3. A valve as claimed in claim 2, wherein the valve means includes a valve ring having a cross-sectional configuration comprising an axially outwardly convergent V-shaped first end, an axially outwardly convergent V-shaped second end and two straight sides corresponding to cylindric surfaces disposed therebetween.
4. A valve as claimed in claim 3, wherein the annular groove means is of angular size complementary with that of one axial face of the respective rings.
5. A valve as claimed in claim 3, wherein the support means is formed by a concave, V-shaped groove and the width of the annular ring as measured between the said cylindric surfaces is generally equal to the maximum width of the V-shaped groove, said V-shaped groove being provided in an axial face of an annular rib protruding axially into the valve chamber, whereby the cylindric sides of the valve ring are exposed to the flow of the gaseous medium passing through the valve in said second direction.
6. A valve as claimed in claim 1, wherein the support means for the ring is formed by a generally continuous concave groove of V-shaped cross-sectional configuration disposed at an inner axial end of a respective annular rib forming a part of the guard, the width of the respective annular rib being generally equal to the thickness of the ring, whereby virtually no part of the face of the ring is exposed when the ring is engaged in said concave groove.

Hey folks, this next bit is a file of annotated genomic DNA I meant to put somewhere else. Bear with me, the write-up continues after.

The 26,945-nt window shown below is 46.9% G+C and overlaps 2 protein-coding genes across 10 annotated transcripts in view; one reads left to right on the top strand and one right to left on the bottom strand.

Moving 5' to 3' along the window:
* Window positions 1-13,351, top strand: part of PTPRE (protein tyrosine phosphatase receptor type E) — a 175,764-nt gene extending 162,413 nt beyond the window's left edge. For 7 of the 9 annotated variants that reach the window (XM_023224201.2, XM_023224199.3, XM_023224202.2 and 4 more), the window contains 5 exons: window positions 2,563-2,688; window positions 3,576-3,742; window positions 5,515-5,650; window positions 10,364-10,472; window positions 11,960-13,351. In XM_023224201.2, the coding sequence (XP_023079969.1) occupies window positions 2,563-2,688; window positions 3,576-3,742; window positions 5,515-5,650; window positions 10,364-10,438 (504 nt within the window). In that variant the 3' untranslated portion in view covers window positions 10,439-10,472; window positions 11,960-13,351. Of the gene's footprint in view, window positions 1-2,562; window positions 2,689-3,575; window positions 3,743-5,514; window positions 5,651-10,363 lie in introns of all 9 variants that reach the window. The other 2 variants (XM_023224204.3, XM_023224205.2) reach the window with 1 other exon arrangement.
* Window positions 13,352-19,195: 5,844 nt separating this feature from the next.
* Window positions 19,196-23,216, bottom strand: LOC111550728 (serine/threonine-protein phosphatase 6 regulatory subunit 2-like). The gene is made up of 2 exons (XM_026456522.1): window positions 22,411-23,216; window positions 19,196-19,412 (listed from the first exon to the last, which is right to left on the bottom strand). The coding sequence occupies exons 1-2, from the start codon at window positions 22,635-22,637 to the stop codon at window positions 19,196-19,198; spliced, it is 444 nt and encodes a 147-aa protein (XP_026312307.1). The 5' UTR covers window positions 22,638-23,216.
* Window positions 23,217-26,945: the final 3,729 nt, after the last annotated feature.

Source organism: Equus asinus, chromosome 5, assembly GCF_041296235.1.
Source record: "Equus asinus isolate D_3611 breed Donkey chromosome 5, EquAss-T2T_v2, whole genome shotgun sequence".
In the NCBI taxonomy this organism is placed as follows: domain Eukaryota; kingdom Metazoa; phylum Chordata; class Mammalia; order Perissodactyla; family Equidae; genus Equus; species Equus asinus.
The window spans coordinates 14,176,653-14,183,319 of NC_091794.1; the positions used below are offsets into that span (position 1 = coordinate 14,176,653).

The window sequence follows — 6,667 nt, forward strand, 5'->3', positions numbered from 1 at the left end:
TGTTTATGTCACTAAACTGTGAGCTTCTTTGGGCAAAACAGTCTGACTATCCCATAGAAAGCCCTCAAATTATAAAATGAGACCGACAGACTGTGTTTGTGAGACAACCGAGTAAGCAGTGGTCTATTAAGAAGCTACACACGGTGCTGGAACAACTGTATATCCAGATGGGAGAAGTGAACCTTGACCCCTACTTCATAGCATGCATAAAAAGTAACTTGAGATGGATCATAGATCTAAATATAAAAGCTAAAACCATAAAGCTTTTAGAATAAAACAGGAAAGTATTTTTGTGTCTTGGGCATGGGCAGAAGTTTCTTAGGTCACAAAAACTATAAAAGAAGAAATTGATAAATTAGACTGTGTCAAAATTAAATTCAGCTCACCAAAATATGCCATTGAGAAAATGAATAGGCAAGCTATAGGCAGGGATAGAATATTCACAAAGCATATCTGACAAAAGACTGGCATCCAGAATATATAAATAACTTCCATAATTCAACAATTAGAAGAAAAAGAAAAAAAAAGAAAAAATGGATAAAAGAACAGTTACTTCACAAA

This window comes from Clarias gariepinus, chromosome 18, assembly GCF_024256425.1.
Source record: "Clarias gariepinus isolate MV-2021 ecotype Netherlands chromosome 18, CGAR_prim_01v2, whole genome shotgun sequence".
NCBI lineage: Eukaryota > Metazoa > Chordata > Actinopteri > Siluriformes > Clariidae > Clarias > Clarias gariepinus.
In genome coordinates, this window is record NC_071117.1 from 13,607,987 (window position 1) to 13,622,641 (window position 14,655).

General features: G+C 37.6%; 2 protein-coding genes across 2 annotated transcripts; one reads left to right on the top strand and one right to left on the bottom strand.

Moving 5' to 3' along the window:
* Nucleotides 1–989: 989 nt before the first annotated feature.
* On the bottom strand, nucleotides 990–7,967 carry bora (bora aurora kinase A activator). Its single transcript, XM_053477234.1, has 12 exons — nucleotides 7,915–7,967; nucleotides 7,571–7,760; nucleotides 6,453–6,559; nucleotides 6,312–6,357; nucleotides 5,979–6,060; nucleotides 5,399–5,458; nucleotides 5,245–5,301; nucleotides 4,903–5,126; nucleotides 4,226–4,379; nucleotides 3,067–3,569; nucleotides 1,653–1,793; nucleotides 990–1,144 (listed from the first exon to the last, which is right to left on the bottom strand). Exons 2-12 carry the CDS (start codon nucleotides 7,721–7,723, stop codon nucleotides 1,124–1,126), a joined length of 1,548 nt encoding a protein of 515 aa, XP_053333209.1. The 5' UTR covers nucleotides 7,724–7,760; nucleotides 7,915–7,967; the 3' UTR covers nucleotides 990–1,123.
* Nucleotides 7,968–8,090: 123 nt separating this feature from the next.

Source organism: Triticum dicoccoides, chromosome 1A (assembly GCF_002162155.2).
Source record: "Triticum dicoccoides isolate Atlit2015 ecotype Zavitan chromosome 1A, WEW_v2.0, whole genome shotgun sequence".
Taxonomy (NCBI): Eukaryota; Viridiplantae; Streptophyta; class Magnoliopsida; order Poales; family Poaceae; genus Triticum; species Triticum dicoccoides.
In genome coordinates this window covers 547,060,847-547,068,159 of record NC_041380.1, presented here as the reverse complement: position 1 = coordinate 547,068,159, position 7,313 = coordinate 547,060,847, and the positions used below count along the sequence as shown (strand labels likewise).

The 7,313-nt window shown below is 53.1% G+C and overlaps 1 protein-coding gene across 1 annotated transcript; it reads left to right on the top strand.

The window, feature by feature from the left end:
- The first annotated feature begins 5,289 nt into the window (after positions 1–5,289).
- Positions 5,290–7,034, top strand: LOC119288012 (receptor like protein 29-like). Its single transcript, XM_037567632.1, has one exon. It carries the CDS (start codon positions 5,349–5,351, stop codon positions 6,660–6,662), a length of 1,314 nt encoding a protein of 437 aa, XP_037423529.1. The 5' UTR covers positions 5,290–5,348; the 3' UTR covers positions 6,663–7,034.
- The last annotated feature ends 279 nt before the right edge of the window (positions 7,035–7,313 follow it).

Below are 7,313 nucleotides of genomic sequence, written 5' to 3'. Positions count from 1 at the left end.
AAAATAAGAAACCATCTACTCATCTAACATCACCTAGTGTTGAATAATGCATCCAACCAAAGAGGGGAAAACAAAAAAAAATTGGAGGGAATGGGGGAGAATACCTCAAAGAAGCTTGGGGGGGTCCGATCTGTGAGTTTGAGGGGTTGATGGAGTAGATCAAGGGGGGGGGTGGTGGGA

7. A valve as claimed in claim 6, wherein the V-shaped groove is recessed at a bottom central portion to provide air cushion for the ring.
8. A valve as claimed in claim 1, wherein the annular groove means, the support means and the valve ring or rings are so arranged that the axial end of each valve ring, when the latter is supported by a respective support, is partly within the associated annular groove to prevent radial displacement of the ring from a position in which the ring is in register with the respective annular groove while maintaining the respective ring force of attachment to the valve seat and the valve guard.